OCCUPIERS LIABILITY: Detailed Overview of the Claims and Coverages

occupiers liability

An occupier has a duty of care to all visitors to ensure the premises are reasonably safe. Unless the occupier is aware of a specific threat, in which case they must highlight it. Here is all you need to know about Occupiers Liability Insurance and how to file claims. You’ll also discover more about the 1957 and 1984 Occupiers Liability Acts and how they apply. Read on…

What is Occupiers Liability?

Occupiers liability is the field of law that deals with this duty of care, and it applies to anyone who owns or rents a property that can be visited by others.

An occupier has a duty of care to all visitors to ensure the premises are reasonably safe. Unless the occupier is aware of a specific threat, in which case they must highlight it.

This duty of care extends to anyone legitimately entering the premises, such as a member of the public or a post worker delivering letters.

If a child is visiting the premises, the occupier must take extra precautions to ensure their safety, as youngsters are less cautious than adults.

Unless there are dangers that the occupier is (or should be) aware of, the occupier does not have a legal duty of care for the safety of a trespasser. If there are any hazards on the premises, the occupier shall take precautions to make any visitors aware of them. Though they do not, if someone is wounded, the occupier may be held liable, even if the injured person did not have the authorization to visit the property.

If someone is injured on the premises as a result of an accident, they may be eligible to file an occupier’s liability claim for compensation.

What Categories of Properties are Covered under Occupiers Liability?

Occupiers liability legislation applies to public venues like shopping malls, department stores, parking garages, museums, hospitals, parks, restaurants, and private dwellings.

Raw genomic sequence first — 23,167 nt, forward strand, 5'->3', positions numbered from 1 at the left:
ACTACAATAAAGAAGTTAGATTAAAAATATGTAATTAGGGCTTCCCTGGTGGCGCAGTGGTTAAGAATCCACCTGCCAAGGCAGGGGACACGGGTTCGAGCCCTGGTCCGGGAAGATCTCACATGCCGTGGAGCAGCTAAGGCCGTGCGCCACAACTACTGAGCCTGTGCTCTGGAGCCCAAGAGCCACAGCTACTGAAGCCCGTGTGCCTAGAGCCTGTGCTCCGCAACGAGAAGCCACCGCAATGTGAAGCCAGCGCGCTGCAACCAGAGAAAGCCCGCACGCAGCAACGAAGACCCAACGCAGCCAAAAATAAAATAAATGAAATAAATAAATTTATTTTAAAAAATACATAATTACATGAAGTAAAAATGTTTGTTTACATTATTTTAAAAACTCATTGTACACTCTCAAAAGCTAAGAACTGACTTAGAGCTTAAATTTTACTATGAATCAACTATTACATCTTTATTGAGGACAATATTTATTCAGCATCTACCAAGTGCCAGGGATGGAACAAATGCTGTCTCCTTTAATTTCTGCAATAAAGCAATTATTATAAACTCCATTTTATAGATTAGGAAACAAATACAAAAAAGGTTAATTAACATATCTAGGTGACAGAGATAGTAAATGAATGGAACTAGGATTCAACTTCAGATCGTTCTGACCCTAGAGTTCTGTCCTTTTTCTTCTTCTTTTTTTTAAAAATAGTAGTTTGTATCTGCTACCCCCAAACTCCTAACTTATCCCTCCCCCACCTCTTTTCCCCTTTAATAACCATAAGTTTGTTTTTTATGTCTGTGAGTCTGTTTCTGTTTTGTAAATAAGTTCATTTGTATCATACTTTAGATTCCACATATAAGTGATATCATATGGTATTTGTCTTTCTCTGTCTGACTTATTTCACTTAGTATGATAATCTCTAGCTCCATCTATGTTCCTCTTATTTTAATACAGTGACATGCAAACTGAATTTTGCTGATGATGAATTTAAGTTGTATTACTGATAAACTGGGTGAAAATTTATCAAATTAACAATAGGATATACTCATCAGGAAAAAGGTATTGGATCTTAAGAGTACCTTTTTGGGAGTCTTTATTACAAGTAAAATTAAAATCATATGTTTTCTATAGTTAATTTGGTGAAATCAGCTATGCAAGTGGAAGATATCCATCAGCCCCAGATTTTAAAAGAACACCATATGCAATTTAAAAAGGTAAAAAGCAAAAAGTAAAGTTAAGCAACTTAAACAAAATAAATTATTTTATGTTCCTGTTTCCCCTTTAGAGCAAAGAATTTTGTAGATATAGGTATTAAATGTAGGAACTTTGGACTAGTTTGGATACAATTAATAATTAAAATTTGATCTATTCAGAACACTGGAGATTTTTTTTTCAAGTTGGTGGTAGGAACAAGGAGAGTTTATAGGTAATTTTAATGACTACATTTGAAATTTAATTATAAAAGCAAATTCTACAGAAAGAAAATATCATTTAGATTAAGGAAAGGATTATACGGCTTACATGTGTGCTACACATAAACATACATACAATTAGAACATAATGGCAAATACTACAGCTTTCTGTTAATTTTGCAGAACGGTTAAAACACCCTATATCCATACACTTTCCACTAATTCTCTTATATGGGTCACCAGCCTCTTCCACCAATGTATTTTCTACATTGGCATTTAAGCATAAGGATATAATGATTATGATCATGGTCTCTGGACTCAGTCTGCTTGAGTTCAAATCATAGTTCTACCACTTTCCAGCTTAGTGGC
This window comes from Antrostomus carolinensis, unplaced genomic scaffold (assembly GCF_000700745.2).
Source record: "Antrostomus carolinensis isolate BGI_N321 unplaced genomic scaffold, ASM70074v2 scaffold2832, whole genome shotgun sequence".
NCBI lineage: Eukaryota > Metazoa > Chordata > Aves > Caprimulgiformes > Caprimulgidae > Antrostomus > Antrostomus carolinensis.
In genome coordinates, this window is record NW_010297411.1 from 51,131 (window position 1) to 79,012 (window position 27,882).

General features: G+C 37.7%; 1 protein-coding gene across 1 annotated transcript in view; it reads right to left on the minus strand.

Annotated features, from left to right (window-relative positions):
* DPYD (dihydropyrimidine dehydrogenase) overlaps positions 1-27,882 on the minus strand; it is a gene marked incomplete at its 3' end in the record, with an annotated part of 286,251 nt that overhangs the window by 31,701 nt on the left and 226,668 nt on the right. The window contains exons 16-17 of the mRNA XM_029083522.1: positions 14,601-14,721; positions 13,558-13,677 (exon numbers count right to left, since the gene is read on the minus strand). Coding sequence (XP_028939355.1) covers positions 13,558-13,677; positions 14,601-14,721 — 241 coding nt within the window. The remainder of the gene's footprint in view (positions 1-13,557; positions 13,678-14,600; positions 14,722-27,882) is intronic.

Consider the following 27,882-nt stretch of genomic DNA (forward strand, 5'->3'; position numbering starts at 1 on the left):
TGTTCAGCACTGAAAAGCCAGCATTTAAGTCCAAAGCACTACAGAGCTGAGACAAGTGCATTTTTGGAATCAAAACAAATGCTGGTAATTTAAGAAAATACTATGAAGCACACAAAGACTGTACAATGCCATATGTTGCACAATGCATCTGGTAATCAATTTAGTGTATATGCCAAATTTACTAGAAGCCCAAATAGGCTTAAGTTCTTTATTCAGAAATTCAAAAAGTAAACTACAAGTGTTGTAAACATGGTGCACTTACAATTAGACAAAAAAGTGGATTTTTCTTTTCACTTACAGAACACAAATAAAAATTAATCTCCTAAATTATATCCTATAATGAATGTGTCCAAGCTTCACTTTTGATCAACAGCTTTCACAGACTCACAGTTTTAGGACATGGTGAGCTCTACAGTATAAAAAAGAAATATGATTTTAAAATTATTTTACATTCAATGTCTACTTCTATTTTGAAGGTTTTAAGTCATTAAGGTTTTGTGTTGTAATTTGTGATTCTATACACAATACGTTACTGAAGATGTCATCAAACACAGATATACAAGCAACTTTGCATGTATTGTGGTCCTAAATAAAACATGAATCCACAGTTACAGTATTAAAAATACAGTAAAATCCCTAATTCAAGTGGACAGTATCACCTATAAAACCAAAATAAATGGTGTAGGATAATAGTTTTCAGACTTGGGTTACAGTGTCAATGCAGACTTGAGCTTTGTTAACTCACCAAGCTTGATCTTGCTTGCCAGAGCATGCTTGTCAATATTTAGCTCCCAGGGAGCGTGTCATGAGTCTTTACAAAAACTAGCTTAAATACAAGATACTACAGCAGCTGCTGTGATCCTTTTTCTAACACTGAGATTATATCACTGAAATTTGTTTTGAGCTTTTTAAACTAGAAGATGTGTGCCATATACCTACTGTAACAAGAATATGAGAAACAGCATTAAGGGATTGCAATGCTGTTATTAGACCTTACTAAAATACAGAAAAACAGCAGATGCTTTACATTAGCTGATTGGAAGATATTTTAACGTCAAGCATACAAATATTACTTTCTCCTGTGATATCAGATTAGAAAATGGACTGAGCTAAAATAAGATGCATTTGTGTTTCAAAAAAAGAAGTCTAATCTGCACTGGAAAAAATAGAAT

Confusion arises when an occupier’s liability action is referred to as a public liability suit and vice versa. In general, public liability claims cover any claim in which someone is hurt in a public area or on someone else’s property.

These claims relate to the duty of care that property owners and anyone else who has some control over the accident’s location owe. The Occupier’s Liability Act is a special Act of Parliament that outlines the duties of occupiers.

When you’re out and about as a member of the general public, you have the legal right to enjoy public spaces without putting your health or safety at risk. It is the occupier’s duty to guarantee that this is the case.

For instance, a company is typically in charge of maintaining shopping malls, and it is this company’s responsibility to guarantee that the mall is safe for patrons. Individual retail units may then be the responsibility of the shop’s owner. The occupant is then responsible for risk management in that environment, from ensuring that the plumbing and wiring meet the necessary safety requirements to cleaning up spillages that could represent a slip hazard.

Hospitals are likewise subject to occupiers liability legislation. If you are a visitor to a hospital, the hospital’s occupier is responsible for ensuring that the hospital premises are suitably safe for you. If you are hurt after slipping on a highly polished or recently mopped floor, you may be eligible to seek compensation from the hospital’s occupiers.

Occupiers’ Liability Case

If someone files an occupier’s liability claim, the court will evaluate whether the occupier broke their duty of care during the course of the case. Just because an accident occurred does not necessarily imply that the occupier failed to perform their duty.

In a recent case, a man was hurt after he tripped on ice in a municipal council-owned unmanned parking lot. He filed a claim against the council, claiming that they should have grated the parking lot when ice was predicted. The council does not have a proactive gritting mechanism in place, instead of relying on members of the public to notify snow or ice before dispatching a gritting crew.

The injured man’s case was dismissed. The court weighed the costs of proactively gritting the parking lot when ice or snow was forecast against the risks of someone slipping and falling and being injured. They discovered that proactive gritting would have been prohibitively expensive. As a result, they concluded that the council had taken reasonable precautions to protect visitors to the car park through its reactive gritting policy.

Although this individual’s claim against the council was unsuccessful, there are numerous examples of injured people winning claims after being involved in an accident in a public place as a result of the occupier’s failure to ensure that the premises were safe for visitors.

Workplace Accidents and Occupiers’ Liability

An accident at work is not covered by occupiers liability; instead, it is covered by the employers’ liability.